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GM’s Cruise launches robotaxi service in San Francisco

Cruise, General Motors’ driverless car unit, is opening its Robotaxi service opened to the public in San Francisco, a development that led to an additional $1.35 billion investment from the SoftBank Vision Fund.

Cruise, which has been headquartered in San Francisco since its inception seven years ago, has been operating fully driverless vehicles in the city for several months, albeit only for its employees. On Tuesday, Kyle Vogt, co-founder and interim CEO, said the company is “making our driverless cars open to the public in San Francisco.”

There are a few caveats: Cruise doesn’t yet have approval to charge customers, and for now its service will only operate from 11 p.m. to 5 a.m., with its “operating area” limited to the city’s northwest quadrant, an area to do so include Nob Hill, Sunset, Richmond and areas around Golden Gate Park.

For at least a few weeks, only a select group of employees’ family and friends and applicants nominated by Cruise are eligible to ride.

Still, the move puts the $30 billion company ahead of Waymo, which Driverless vehicle group owned by Alphabet which began more than a decade ago when it launched a driverless ride-hailing service in a major US city.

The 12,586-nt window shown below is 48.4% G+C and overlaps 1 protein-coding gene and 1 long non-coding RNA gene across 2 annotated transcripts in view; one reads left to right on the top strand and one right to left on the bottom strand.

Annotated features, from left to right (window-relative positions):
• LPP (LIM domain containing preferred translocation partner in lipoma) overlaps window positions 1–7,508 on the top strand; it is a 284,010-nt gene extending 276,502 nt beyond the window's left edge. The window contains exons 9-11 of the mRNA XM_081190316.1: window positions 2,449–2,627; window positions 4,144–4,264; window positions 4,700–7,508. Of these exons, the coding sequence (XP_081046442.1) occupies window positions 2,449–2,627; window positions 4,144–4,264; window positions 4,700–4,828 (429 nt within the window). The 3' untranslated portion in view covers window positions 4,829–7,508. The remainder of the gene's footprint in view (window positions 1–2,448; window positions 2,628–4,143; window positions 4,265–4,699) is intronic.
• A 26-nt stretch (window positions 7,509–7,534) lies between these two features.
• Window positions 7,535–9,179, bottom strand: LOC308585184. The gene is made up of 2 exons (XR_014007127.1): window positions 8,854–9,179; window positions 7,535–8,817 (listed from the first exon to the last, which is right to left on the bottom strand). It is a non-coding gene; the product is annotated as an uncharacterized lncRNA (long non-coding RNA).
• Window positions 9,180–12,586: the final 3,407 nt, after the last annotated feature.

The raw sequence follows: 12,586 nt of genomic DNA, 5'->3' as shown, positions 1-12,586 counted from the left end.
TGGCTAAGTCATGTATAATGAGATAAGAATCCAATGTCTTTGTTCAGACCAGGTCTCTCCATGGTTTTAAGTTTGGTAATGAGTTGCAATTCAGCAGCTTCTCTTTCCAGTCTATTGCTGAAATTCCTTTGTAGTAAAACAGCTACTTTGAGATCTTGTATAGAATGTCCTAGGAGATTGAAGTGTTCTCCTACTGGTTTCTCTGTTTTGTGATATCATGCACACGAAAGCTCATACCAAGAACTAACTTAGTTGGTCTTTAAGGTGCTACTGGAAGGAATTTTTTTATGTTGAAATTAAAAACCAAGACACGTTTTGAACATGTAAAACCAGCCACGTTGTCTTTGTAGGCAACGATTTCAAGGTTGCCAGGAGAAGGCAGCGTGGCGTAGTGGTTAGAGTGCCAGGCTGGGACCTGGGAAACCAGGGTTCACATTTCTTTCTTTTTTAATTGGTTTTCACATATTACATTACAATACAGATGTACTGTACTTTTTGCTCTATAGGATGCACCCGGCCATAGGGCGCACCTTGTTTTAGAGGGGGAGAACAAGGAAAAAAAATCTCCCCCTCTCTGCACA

Waymo has been operating such a service in suburban Phoenix for more than two years, but the area is known for its predictably sunny weather and wide streets, while San Francisco is denser and more complicated.

Cruise is betting that its model of tackling more complicated cities first will allow it to “hurl to other markets more quickly,” the company said.

The announcement has triggered the release of additional funds from the SoftBank Vision Fund, which invested $900 million in Cruise for the first time in 2018. At the time, it agreed to add another $1.35 billion if Cruise began operating fully driverless cars — a goal it hoped to achieve in the summer of 2019.

GM CEO Mary Barra recently took a trip on a driverless cruise ship in San Francisco. She called the experience “surreal” and “a highlight” of her engineering career.

It is difficult to determine which company will win the race for full autonomy as the technology is proprietary, the business models differ and they typically operate in different jurisdictions. Waymo has indicated that it remains the only company offering a 24/7 fully driverless service to every member of the public.

Wolfe Research’s Rod Lache recently wrote that Cruise, Argo, Motional, Mobileye, and possibly Waymo are among the leaders in complex, dense urban centers, “although Waymo’s progress appears to have stalled, while Cruise and Argo appear to be ramping up quickly .” .

Wolfe estimates the total potential market for driverless ride-hailing at $8 trillion. It was also predicted that only four or five companies will ever be able to compete.

Tesla remains a dark horse, with quite a bit different Approach to autonomy than the Robotaxi groups. The electric vehicle company has no intention of running its own robotaxi service, but has a plan in which Tesla owners could do so lease their vehicles to a nationwide network of driverless cars.

In 2019, Tesla CEO Elon Musk said the company would operate 1 million robotic taxis by the end of 2020. So far it has none. But Musk said last week that its “fully self-driving” technology would be “solved” this year.

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